Climbing beans work well in limited space. Creating a climbing net for beans on a simple frame enables half a dozen plants to fill a small space. It is also faster to make a net than it is to go to a garden store and buy one.
To make this standing net requires two sides and a top. This simple aluminium tube frame is ideal for making a net. Lateral strings are tied across the frame at roughly 9 inch (22cm) spacing. This spacing allows a hand to pass through the net.
The vertical strings are tied to the top bar and tied to each lateral string as they fall down. It requires a simple knot onto the lateral strings. The vertical strings support the weight of the lateral strings. If this procedure was reversed all the lateral strings would fall to the ground.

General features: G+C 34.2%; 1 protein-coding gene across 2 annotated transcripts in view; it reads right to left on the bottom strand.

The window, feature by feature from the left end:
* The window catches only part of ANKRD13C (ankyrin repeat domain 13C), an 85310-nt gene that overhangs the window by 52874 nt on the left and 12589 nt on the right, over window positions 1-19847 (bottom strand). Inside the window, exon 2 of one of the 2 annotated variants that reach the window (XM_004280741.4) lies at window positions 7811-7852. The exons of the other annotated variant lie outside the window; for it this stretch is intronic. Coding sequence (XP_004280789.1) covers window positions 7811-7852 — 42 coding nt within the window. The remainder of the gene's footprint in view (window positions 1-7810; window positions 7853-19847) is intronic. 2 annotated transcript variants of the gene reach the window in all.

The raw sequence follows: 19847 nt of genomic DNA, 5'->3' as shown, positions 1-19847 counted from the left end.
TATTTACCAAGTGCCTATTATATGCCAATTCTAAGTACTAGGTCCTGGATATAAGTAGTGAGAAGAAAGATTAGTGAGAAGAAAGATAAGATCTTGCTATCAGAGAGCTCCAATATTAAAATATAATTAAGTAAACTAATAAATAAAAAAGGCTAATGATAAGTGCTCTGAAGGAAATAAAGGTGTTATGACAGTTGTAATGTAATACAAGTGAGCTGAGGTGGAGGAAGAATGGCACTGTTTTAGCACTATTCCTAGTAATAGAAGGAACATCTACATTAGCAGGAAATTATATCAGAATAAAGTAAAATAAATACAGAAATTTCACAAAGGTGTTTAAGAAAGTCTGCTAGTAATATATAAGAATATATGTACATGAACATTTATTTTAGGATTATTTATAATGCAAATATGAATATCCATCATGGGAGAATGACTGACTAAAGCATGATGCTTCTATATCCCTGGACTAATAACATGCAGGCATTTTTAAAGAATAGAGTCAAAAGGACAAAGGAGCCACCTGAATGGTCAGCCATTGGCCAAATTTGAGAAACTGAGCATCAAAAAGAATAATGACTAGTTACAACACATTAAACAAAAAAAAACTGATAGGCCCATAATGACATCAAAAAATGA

This framed net has 5 vertical strings so 5 bean plants are planted one under each string. The beans particularly like rough garden string (not fine nylon string). The aluminium poles are left un-planted, possibly available for cucumber plants later.
Once planted, the bean plant is trained around the vertical string, preferably to a height above the first lateral string to get it started. The plant is watered in and should show signs of growth within 2 days. Once the plant starts to grow it can climb several inches per day.
Some gardeners make quite an art form out of training beans. By using a bean net the plants can be trained to grow laterally as well as vertically, keeping their height down but allowing maximum growth. Training beans to fully use a growing net can become quite addictive.